Starting an Artist's Residency at Loughborough Uni

[The original version of this blog post appeared on the Primitive Method Blog.]

I put a post up a couple of months ago, about applying to the AA2A programme. In short, the programme aims to get practicing artists into University and College workshops across Britain, giving the artist access to facilities, and the students access to practicing artists. You can find out more information on the AA2A website.


The good news is, I was sucessful. I put in three applications, to Derby, Nottingham and Loughborough. Notttingham rejected me outright, Derby gave me an interview but turned me down, and Loughborough, thank goodness, understood what I'm doing, and offered me a place based on my application - I attended an interview last week, but it seems to have been a formality, or possibly they were just checking that I wasn't completely insane (after all, even sociopaths can write good applications).

Silver Knotwork Bangle

One of the main concerns that I had with my application was supplying examples of my work. Fortunately, everything came together - we received a commission for an anticlastic bangle while I was writing up my application, and then my dad found some fine silver bullion in a cupboard - we didn't even know how long it had been there! That was used to make a chased knotwork bangle (pictured) and some synclastic earrings. You can look at the photographs for my application on Flickr (you can look at a few other photos, too, if you look at my photostream).


Now, the difficult part begins. The initial stage is navigating the Kafka-esque bureaucracy of the university, but once I'm past that, I'll be able to work according to my own schedule. It's going to be a slightly strange experience, working in an educational establishment - very different to the commercial environment I'm used to. Safety procedures will be more significant, but that might be a good thing for me to see - the trade tends to be very under-regulated, in my opinion.


One thing I'm very excited about is access to the university library. They have a wide range of books themselves, and they can get me many other texts via inter-library loans. I should also be able to get access to journal articles and research papers. My AA2A liason even suggested that I should get a reader's pass for the British Library in London.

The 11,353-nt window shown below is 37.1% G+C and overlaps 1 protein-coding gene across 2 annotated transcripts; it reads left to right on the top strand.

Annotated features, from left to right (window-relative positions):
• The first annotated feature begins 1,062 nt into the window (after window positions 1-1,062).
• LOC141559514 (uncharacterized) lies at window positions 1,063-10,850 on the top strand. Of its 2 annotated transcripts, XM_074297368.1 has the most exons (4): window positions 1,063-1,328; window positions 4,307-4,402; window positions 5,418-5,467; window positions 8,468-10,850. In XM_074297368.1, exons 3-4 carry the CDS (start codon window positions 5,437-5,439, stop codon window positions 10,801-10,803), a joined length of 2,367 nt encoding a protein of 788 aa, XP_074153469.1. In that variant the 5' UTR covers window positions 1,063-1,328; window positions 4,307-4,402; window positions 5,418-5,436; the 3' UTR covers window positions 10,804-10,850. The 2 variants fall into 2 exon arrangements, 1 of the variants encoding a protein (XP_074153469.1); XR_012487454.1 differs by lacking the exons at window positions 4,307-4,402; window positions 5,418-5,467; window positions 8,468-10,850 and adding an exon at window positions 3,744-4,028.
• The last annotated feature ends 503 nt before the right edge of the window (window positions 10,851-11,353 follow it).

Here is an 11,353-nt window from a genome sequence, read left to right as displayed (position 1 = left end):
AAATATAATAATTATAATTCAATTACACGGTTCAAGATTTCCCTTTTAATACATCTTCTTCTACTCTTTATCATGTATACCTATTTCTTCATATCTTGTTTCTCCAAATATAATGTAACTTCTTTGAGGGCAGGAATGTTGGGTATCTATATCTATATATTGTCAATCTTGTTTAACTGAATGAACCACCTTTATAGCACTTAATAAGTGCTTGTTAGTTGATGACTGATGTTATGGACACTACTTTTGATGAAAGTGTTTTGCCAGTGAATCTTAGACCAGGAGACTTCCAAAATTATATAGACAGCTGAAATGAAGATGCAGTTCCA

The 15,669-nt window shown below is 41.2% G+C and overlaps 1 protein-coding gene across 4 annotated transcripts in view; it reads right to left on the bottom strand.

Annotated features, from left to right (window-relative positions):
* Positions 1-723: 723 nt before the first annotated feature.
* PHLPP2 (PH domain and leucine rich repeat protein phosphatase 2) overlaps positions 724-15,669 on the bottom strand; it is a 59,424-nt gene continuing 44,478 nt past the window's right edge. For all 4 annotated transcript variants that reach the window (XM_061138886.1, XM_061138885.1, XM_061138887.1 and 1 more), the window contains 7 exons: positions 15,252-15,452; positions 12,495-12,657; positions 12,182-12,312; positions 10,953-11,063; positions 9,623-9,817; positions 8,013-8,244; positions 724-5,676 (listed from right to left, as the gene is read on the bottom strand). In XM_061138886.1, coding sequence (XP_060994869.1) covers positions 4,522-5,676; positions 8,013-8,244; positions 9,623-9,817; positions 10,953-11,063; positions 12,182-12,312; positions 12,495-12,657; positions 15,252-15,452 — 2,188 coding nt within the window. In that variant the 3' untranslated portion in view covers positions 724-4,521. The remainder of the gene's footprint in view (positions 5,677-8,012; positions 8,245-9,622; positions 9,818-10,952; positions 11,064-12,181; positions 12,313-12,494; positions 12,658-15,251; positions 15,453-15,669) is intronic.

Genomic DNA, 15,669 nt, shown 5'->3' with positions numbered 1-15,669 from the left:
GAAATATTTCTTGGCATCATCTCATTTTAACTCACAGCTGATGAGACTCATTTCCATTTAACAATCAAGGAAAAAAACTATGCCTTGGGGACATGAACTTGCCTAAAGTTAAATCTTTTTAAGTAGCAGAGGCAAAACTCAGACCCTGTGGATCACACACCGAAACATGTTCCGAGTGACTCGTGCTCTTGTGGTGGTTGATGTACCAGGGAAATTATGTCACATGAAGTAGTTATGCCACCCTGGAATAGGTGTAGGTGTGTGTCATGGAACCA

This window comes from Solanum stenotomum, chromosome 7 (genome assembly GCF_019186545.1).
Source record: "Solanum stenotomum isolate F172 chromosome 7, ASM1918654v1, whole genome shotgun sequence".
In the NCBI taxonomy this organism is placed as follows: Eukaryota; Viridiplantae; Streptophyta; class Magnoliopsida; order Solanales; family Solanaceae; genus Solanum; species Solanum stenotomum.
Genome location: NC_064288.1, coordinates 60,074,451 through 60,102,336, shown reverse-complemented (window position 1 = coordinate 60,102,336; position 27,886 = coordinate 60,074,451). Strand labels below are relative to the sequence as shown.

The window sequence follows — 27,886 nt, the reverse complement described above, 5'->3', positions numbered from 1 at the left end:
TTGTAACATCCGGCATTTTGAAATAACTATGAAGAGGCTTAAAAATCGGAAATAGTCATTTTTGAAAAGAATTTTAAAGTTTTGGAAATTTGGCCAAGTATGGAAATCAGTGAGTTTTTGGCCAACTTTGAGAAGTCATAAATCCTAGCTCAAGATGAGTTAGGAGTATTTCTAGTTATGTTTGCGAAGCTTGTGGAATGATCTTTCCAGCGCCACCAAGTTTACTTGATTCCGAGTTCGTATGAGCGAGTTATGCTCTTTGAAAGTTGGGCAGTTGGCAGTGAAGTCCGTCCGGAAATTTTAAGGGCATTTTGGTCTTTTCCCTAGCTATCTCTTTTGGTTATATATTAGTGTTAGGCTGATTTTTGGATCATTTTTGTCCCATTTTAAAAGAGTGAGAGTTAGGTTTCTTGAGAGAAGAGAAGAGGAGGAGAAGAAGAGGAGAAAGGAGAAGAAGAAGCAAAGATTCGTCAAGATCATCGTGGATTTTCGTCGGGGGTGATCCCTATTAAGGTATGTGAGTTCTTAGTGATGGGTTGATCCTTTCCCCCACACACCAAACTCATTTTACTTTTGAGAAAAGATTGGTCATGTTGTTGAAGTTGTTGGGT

The workshop facilities themselves seem very good, and I've met a few technicians, who seemed interested and helpful, and weren't even eating cold spaghetti hoops out of the tin, which is always a good sign. They've got a lot of large silverworking machinery, a blacksmith's forge, and modern wood and metal facilities for tool making. They don't have any small machinery, like we do at the shop, but that shouldn't be an issue, because I'll be doing a lot of work with traditional handtools, and half the reason for pursuing this project is getting outside my comfort zone. I'll write more about facilities later, when I've had a chance to examine them in detail.

Process Chart Version 2

I've arranged a couple of meetings tomorrow, first with the head technician, and then an induction for the silversmithing workshop. I'll then be able to start on some practical work, and fit my other inductions and meetings around that. I'm really excited by having some facilities to use. My original plan to build a workshop in my yard is on hold now, until next summer - I want to concentrate on Loughborough as much as I can - the programme only lasts for 6 months, so I can't squander the time I have.


I hope to get a lot out of this experience. Loughborough School of the Arts is a prestigious arts centre, so it will do wonders for my profile and CV. I'll also get to exhibit my work towards the end, which is a first for me, and will give me an understanding of the way that work and information should be displayed; because the Primitive Method is meant to be educational as well as practical, information posters and graphics will be just as significant as the finished pieces. One of the posters I'll be putting up is a flowchart of medieval techniques (pictured above). It's only a work-in-progress, but if anyone wants the most recent PDF version of the document, comment here or email me, and I'll send you a copy.







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